Prosecutors also agreed to recommend that immigration officials "expedite" Al-Arian's expulsion after his sentencing. His family has previously said their first stop may be Egypt before they try to begin anew in the Palestinian territories.
Department of Justice officials on Monday praised the guilty plea as vindication of their anti-terrorism policies, while Al-Arian's supporters sought to distance the professor from the more serious terrorism charges he once faced.
"We have a responsibility not to allow our nation to be a safe haven for those who provide assistance to the activity of terrorists," U.S. Attorney General Alberto Gonzales said.
Ahmed Bedier, a Tampa-based spokesman for the Council on American-Islamic Relations, said the "plea has nothing to do with violence, and it has nothing to do with financing terrorism."
Two other co-defendants, ex-USF graduate student Sameeh Hammoudeh and Chicago-area businessman Ghassan Ballut, were acquitted. Hammoudeh, a Palestinian, has been held at a Bradenton jail awaiting deportation after pleading guilty in an unrelated tax case.
A fourth defendant, U.S. citizen Hatem Fariz of Spring Hill, still faces a retrial after jurors deadlocked in his case, too. Federal Public Defender R. Fletcher Peacock, whose office represents Fariz, on Monday said plea negotiations are ongoing.
"I think that Dr. Al-Arian's resolution is showing that the government is doing a good-faith effort to resolve the case," Peacock said. "I think that will be reflected in the outcome for our client as well."
Signed Feb. 28, Al-Arian's plea recommends a prison sentence of 46 to 57 months. However, prosecutors have hinted that they will not oppose a lower term, or even a sentence of time served that considers Al-Arian's three years of incarceration.
Al-Arian and his associates were arrested in February 2003 in a case the government once hailed as an example of the controversial USA Patriot Act.
In a jail interview with the Sentinel on Feb. 22, Al-Arian said he would sign a plea deal if there was any way that could be "respectable."
His wife, Nahla Al-Arian, later spoke of her desire for a family reunion.
"Anywhere my husband goes, I will go with him," Nahla said. "I believe that the situation is so suffocating. . . . I don't feel free anymore. Yes, I want to leave. I love America. It breaks my heart to leave everyone here.
"What I want to see is see this suffering end -- for my husband, my kids and myself."
The Council on American Islamic Relations (CAIR) has suffered another setback in its effort to gag all those who would criticize its cozy relationship with Hamas and radical Islam. The Canadian branch of CAIR was forced this week to back off its defamation suit against David Harris, Director of the International and Terrorist Intelligence Program (INSIGNIS), a strategic intelligence research corporation based in Ottawa. This retreat comes on the heels of a similar lawsuit that the US division of CAIR filed against Andrew Whitehead, the head of Anti-CAIR in the United States, and was forced recently to withdraw.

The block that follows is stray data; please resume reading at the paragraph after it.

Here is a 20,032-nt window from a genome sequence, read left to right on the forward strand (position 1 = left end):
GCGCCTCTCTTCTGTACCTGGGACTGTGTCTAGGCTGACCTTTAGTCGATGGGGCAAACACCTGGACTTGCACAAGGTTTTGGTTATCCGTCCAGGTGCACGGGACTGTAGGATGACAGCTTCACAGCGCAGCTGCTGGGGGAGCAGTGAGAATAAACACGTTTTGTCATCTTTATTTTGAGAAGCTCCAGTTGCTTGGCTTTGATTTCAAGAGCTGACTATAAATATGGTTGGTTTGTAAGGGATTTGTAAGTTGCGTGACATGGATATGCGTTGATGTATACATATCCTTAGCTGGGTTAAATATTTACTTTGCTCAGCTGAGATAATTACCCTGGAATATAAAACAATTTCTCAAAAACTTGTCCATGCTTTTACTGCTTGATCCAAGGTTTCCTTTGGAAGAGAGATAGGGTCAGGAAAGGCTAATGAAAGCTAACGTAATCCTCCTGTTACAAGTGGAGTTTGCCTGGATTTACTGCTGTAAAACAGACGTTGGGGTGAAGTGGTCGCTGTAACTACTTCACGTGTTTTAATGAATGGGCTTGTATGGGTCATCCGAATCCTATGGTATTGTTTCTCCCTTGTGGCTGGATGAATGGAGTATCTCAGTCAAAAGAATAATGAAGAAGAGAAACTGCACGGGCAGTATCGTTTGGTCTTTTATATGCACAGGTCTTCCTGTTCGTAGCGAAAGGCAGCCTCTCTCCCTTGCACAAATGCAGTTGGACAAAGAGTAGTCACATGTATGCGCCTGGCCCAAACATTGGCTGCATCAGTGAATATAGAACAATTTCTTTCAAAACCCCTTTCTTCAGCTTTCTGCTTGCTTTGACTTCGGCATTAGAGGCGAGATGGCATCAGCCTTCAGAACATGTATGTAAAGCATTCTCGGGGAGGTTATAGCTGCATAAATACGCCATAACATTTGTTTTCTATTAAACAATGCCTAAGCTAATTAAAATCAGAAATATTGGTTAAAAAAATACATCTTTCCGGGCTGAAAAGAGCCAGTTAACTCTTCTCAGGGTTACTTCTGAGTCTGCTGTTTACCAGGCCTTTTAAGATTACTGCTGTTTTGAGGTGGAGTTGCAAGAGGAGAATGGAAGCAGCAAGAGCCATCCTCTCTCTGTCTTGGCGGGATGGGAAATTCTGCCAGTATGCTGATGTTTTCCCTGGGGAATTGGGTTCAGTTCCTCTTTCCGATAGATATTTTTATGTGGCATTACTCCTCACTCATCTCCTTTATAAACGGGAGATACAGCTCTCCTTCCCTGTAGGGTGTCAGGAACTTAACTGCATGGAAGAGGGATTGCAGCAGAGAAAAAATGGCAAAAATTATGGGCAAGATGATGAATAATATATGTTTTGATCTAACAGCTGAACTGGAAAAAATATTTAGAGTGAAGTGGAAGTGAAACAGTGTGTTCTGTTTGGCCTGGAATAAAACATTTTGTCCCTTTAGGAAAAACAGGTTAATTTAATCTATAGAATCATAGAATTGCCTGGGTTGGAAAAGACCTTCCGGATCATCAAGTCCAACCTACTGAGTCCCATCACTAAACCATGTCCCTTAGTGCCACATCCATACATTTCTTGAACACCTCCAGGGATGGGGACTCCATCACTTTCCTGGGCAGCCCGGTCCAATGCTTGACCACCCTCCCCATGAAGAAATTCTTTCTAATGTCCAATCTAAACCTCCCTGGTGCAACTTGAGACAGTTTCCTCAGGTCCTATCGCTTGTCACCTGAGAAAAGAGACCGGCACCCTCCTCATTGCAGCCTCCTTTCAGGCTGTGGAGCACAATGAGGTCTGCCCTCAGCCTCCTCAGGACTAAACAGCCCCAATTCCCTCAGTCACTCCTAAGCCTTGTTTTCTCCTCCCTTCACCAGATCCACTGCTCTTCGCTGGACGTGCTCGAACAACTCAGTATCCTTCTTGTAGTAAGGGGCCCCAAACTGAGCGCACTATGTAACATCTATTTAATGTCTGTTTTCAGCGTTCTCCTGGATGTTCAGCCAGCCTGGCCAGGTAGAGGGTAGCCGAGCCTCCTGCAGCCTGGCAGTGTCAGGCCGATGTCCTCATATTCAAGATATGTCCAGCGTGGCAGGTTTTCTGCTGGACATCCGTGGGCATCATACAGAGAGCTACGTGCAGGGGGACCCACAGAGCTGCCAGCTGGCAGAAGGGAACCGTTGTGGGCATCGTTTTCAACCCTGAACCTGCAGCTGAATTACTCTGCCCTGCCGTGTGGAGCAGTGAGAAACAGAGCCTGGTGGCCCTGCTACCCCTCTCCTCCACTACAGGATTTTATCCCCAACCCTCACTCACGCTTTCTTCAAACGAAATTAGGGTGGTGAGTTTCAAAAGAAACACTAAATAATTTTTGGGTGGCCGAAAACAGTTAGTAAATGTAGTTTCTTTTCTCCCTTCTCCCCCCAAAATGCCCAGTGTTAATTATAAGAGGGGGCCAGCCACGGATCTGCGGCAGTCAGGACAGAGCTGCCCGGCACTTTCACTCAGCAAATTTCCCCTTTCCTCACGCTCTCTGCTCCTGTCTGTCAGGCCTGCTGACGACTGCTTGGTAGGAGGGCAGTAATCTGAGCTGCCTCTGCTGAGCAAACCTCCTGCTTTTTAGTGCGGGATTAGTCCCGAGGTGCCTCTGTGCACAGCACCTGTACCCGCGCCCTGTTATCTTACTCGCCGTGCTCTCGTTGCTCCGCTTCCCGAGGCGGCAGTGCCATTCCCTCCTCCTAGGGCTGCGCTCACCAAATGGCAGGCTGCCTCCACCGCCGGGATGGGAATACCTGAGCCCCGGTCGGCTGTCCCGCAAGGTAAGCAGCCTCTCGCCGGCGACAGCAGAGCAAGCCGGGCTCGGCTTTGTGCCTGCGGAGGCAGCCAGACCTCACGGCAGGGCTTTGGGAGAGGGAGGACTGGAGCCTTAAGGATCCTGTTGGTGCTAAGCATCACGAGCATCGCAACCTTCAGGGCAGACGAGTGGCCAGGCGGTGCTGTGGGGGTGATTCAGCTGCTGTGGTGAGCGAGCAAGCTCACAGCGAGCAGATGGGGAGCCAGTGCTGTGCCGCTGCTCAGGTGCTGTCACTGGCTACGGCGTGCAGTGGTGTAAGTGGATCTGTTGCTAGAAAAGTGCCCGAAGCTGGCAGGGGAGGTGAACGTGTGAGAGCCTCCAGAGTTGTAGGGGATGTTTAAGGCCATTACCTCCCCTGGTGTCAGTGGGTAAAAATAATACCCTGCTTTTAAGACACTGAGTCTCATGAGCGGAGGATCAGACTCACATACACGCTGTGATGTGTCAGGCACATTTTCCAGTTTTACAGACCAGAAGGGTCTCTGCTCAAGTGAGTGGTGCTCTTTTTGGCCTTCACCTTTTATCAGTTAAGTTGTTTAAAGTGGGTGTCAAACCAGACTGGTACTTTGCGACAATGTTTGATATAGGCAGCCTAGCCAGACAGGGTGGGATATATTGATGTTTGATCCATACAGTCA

Harris had appeared on an Ottawa radio station, CFRA radio, and during an interview made some remarks about the need for Canadian authorities to take a hard look at CAIR-CAN and the fact that some 70% of the funds it raises goes to the American chapter of the organization. He was then hit by a SLAPP lawsuit launched by Dr. Sheema Kahn and Riad Saloojee, the Executive Director of CAIR-CAN. (Both CAIR-CAN leaders have since lost their jobs.)
According to Harris, CAIR-CAN "dropped the suit cold" with no damages, costs, and, as with its dismissed $1.35 million action against ACAIR in the U.S., with no apologies or detailed clarification. A lawyer involved in criminal and national security matters who has testified before the Congress and is a former chief of strategic planning for the Canadian Security Intelligence Service, and who appears frequently on radio, Harris said in a prepared press statement:
"As a commentator on national security affairs, my guiding principle throughout CAIR-CAN's lawsuit was never to compromise hard-won rights of media and media commentators to their exercise of responsible free expression under Canada's Charter of Rights and Freedoms. I viewed this as a responsibility at a time when Canadians in Afghanistan and elsewhere are dying for such rights, and when civil liberties must be vigorously defended at home.”
He added, "It is unknown
whether this unease [on the part of the court] stemmed from concern
about the detailed review and disclosures that would derive from such
Just as with the Anti-CAIR case, CAIR-CAN sought to spin its loss in a press release stating that Harris, who was a regular "security consultant" on CFRA -radio, would not be invited back as a guest. (He has in fact appeared several times on the channel as a guest since the instigation of the lawsuit.) CAIR-CAN has also suggested that it had silenced its Canadian critics by its legal action, just as it had silenced its critics in the U.S. But the Anti-CAIR group has become even more relentless in its pursuit of CAIR since the lawsuit was dropped.